A steep hilly Yorkshire town overlooking a river carved valley, once home to Anne Brontë. Sounds familiar, right? This time, however, we’re talking not about Haworth but about Mirfield, twenty miles to the south east, and a place that Anne both learned in and worked in.
Mirfield is a small town and yet a sprawling one, spread out across the Pennine hills and where strong legs are needed for the succession of climbing streets and alleyways. In the early nineteenth century it began to grow rapidly as it and the neighbouring town of Dewsbury were transformed by the industrial revolution. The area around these two towns, and other surrounding locales including Gomersal where Charlotte Brontë’s friends the Taylors lived, became known as the Heavy Woollen District. It became a world centre for the production of heavy wool cloth, ropes and blankets, and led to the introduction of mills across the valley bottoms and the sudden enrichment of local manufacturers.
A woman in her forties called Margaret Wooler knew that these local manufacturers would welcome a school for their daughters within the heavy woollen area, and so in 1830 she acquired a large house, built in the eighteenth century, from the Marriott family. Naming the school Roe Head she soon attracted the daughters of the new West Riding middle class, and a year after the school opened, Charlotte Brontë joined their number.
In 1835 Charlotte returned to Roe Head in the capacity of a teacher, and as part of the agreement she took her sister Emily along with her for a free education. Emily soon became so homesick that Charlotte worried for her life, which resulted in Emily returning to Haworth and Anne Brontë taking her place.
Anne would remain at Roe Head until late 1837, spending longer in school than any of her siblings did (although Charlotte and Emily would later return to education as adults at the Pensionnat Heger in Brussels). Academically, Anne excelled. Always eager to learn, and eager to please, she had already gained a great deal from her Aunt Elizabeth and from her father, and indeed from the large collection of books and magazines that had been available to her in Haworth.
A mark of her success as a scholar was shown by the award of a medal to Anne on December 14th 1836, bearing the inscription: ‘Prize for good conduct presented to Miss A. Brontë with Miss Wooler’s kind love, Roe Head. Dec. 14th. 1846′
Anne also succeeded on a personal level in making friends with some of her fellow pupils, overcoming her natural shyness. Among her fellow pupils were Ann Cook and Ellen Lister. These are famously referred to in Charlotte’s angry ‘Roe Head Journal’, in reality a series of writings expressing her inner turmoil at this time. One such entry reads:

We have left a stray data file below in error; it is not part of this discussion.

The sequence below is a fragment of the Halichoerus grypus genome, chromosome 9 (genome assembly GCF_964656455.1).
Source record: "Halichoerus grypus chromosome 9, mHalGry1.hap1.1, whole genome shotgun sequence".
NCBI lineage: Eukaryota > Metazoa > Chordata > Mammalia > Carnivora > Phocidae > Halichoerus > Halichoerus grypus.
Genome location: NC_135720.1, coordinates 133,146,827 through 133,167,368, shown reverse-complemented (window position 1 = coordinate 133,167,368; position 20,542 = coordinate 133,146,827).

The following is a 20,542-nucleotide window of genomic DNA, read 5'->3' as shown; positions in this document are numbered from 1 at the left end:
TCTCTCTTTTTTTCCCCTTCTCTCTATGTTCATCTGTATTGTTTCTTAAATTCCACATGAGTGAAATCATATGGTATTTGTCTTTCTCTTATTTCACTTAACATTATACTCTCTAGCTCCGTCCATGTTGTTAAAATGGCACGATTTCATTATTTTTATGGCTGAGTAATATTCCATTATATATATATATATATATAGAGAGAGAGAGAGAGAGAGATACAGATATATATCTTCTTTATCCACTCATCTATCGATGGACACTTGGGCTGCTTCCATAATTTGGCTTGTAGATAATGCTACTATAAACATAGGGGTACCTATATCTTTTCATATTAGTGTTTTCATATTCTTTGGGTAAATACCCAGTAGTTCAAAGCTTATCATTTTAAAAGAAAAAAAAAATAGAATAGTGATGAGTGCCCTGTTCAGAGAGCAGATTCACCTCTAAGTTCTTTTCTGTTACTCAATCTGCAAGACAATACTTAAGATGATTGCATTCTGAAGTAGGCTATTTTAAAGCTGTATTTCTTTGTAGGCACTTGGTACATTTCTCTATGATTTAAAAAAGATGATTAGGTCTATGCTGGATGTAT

‘A. Cook on one side of me, E. Lister on the other and Miss W. in the background. Stupidity the atmosphere, school-books the employment, asses the society.’
Charlotte wasn’t always as dismissive of her youngest sister’s friend Ann Cook however. In recent years an inscription from Ann Cook has been discovered in one of Charlotte Brontë’s prayer books of this time. In it the pupil writes to her teacher: ‘Pray don’t forget me my sweet little thing’.
This can of course be interpreted in many ways, but it was at this time that Charlotte was writing to Ellen Nussey:
‘Don’t deceive yourself by imagining that I have a real bit of goodness about me. My darling if I were like you I should have my face Zion-ward though prejudice and mist might occasionally fling a mist over the glorious vision before me, for with all your single-hearted sincerity you have your faults. But I am not like you. If you knew my thoughts, the dreams that absorb me, and the fiery imagination that at times eats me up and makes me feel Society, as it is, wretchedly insipid, you would pity and I dare say despise me.’
Whatever Charlotte’s feelings were for Anne Cook, or indeed for Ellen Nussey, we shall never know, but we do know that the turmoil and depression Charlotte was suffering with at this time led her to treat her sister Anne coldly while they were together in Mirfield. This in turn contributed to the dark shadow that was creeping over Anne’s mental and physical health, an episode that we looked into in an earlier blog looking at her relationship with the Moravian church.
After recovering from her life threatening bout of gastric fever, Anne Brontë was sent to Haworth to recuperate. Her time at Roe Head was over, but it was far from the end for her time in Mirfield. As a pupil she would often have attended Mirfield parish church, even though it was a walk of over a mile to there from Roe Head and a very steep climb back to the school afterwards. The front pews were reserved for a special local family, the wealthiest in the town and one who had contributed to the cost of the building of the imposing new church. We can imagine the young Anne sitting at the back with her fellow pupils, looking disapprovingly at the misbehaving children sat at the front.
Anne was shortly to become much better acquainted with this family and with their children. They were the Inghams, and in the next blog we’ll take a closer look at them and reveal how they influenced Anne’s first novel, and also show how Mirfield today remembers both the Inghams and Anne Brontë.